I am well aware of the Swiss Armee Catalog. I will have to stick with my original information that this lantern was made by Cie & Trost. According to the other experts, that is who made this lantern. Please note the additional Patent information posted above.

  • #5

    Daniel J (Friday, 17 September 2021 05:48)

    I checked the cataloque of the Swiss Army Museum, you probably know it:
    On page 100, you find a 'Castor Grubenlampe' with the trade mark of Castor Egloff, a caduceus with and anchor and the word 'CASTOR'. The catalogues sais 'Egloff, Niederrohrdorf AG. and 'Um 1918'.

    The same catalogue shows also three 'Record' lantern on pages 50 - 53. One of them does not name a producer, the other two also mention 'Egloff & Cie, Rohrdorf AG'. All three assume ca. 1930 as the production date.
    I am aware that not all information in this catalogue is 100% accurate, but at least it gives some evidence.

  • #4

    Mel - Owner (Thursday, 16 September 2021 08:07)

    Very good research Dan. I'm publishing your comment in the event more documentation is revealed that this lantern was made by Egloff & Cie.

  • #3

    Daniel J (Thursday, 16 September 2021 05:44)

    After checking my lantern a second time, I also found the caduceus symbol. So I did more research on this topic. This sybol has been used in Europe:
    - By Napoleon as symbol for the administration
    - By the Deutsche Wehrmacht in WW 2 as symbol for logigistic troops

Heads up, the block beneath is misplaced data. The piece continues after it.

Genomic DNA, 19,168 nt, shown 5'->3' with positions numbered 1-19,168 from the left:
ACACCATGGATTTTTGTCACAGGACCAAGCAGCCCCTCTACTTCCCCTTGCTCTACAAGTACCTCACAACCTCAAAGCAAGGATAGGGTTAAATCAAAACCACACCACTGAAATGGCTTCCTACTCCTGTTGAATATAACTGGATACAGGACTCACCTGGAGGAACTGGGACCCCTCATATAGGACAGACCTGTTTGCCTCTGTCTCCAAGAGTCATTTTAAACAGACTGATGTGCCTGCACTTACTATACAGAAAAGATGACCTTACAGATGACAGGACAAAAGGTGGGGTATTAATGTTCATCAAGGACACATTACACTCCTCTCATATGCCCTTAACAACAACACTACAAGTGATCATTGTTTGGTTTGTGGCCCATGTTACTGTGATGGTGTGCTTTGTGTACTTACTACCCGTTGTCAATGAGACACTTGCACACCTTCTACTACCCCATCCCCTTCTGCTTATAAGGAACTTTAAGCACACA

- By the GDR customs after WW2
    But never by the Swiss Army or governement

    However, the caduceus WAS used as a trademark for early Carbide lanterns made by the company Castor Egloff & Cie after the fusion with Merker in 1918. Later, their trade mark was a cock. See pages 33-40, in detail on p37: 'CASTOR unter Anker und Äskulapstab im Kreis auf der einen, MODELL DEPOSE auf der anderen Wassertankseite.'. I assume that the symbols of Hermes and Aeskulap were confused here.

    BUT: Later, the sons of the old Merker founded new companies which exist until today. And they used the caduceus symbol as their trademark at least around 1930, see picture here:
    And in a smaller version of this picture in this collection:

    Therefore I assume Castor Egloff (C Egloff & Cie) as the builder of this 'Record' lantern in the period between 1918 and 1930.

  • #2

    Daniel J (Wednesday, 18 August 2021 11:24)

    The caduceus symbol is not of Swiss origin. I own an identical lantern without any sign on the bottom. In the Swiss army, the symbol for medics is one snake only and no wings. There is also no connection to Wilhelm Tell or to Swiss Made, those are completely different symbols (and popular from 1030 to 1950).

    I assume this is the signature of an earlier owner of this lamp.

  • #1

    KB (Tuesday, 25 February 2020 09:49)

    hello, There is a clue though ! Apart from a wide variety of cheeses and watches Switzerland is mostly identified by its cross but their national hero is Wilhelm (William) Tell, a historical figure representing rebellion against oppression and the famous legend of the crossbow "apple shot". The logo on the lamp could represents the crossbow and a snake tail or Chimera tail as represented in a painting (Wikipedia William Tell). This could be an explanation but there is another hint. French tinsmith and lamp manufacturer Ballant and Dresco, before Veuve L. Dresco, uses the same symbol. If you are interested I can send you a scan from an invoice dated 1911.
    Kind regards from France